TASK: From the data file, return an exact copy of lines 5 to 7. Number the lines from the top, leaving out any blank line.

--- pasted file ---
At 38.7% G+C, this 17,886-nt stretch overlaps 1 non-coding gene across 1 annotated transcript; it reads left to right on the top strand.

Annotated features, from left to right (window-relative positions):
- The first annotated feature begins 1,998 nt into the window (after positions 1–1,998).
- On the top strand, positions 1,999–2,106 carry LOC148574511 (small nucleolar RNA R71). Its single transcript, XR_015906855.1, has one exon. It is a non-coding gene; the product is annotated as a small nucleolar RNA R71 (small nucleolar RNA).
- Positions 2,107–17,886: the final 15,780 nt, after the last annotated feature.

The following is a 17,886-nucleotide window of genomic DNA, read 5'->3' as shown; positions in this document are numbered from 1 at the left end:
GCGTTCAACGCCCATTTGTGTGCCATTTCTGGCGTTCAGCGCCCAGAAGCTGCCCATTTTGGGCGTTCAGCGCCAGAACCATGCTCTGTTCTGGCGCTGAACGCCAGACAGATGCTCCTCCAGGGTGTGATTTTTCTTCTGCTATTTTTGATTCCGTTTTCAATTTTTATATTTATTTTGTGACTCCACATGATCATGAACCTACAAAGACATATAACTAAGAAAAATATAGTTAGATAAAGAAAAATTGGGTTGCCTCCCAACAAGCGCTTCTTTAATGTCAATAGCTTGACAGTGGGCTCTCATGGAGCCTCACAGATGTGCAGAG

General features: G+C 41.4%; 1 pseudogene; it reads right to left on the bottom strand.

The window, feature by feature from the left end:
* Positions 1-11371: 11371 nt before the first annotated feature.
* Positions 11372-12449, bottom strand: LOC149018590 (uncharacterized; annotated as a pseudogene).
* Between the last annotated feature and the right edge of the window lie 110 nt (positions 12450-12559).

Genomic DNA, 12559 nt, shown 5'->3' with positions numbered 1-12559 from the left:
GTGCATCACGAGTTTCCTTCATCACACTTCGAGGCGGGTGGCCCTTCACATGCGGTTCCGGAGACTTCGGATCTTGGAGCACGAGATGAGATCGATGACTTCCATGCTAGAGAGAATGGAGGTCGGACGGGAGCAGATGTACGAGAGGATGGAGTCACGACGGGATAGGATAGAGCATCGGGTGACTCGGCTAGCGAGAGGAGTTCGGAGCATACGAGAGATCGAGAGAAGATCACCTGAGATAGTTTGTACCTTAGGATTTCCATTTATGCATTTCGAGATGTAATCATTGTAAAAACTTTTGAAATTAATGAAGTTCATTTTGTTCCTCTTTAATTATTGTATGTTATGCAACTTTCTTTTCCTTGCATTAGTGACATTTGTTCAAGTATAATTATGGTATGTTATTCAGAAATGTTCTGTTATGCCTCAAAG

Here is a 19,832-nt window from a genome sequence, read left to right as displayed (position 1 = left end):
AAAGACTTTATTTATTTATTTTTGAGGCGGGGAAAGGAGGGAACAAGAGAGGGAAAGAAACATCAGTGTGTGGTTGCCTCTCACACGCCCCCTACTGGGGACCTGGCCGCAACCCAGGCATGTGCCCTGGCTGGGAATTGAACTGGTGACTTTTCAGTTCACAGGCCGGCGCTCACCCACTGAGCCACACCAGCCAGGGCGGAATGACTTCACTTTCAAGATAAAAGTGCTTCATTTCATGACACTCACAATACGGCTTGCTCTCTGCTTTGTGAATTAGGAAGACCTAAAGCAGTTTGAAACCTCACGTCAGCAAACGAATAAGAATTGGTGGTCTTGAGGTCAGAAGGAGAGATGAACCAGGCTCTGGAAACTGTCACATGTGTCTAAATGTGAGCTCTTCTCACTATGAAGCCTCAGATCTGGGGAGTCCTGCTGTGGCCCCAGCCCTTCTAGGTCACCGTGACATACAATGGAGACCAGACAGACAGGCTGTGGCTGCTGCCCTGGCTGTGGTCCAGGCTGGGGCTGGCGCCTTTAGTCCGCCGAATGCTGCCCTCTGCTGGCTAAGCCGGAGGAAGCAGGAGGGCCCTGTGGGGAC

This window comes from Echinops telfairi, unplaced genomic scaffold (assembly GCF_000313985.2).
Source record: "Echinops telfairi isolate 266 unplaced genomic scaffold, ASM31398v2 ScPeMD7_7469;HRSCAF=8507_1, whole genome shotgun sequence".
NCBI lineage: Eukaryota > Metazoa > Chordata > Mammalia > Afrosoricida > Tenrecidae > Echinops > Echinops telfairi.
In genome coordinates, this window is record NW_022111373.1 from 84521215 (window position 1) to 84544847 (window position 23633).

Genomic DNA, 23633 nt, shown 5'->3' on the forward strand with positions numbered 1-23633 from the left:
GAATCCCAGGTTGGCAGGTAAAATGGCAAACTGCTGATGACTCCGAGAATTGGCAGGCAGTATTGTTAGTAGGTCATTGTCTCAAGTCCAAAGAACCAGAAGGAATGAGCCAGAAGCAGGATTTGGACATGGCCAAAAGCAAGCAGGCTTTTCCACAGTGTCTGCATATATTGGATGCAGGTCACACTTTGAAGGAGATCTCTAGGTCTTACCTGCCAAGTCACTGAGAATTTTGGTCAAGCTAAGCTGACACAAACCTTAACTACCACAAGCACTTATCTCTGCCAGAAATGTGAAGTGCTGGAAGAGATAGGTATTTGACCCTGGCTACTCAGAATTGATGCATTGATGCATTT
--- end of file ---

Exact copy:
- Positions 2,107–17,886: the final 15,780 nt, after the last annotated feature.

The following is a 17,886-nucleotide window of genomic DNA, read 5'->3' as shown; positions in this document are numbered from 1 at the left end:
GCGTTCAACGCCCATTTGTGTGCCATTTCTGGCGTTCAGCGCCCAGAAGCTGCCCATTTTGGGCGTTCAGCGCCAGAACCATGCTCTGTTCTGGCGCTGAACGCCAGACAGATGCTCCTCCAGGGTGTGATTTTTCTTCTGCTATTTTTGATTCCGTTTTCAATTTTTATATTTATTTTGTGACTCCACATGATCATGAACCTACAAAGACATATAACTAAGAAAAATATAGTTAGATAAAGAAAAATTGGGTTGCCTCCCAACAAGCGCTTCTTTAATGTCAATAGCTTGACAGTGGGCTCTCATGGAGCCTCACAGATGTGCAGAG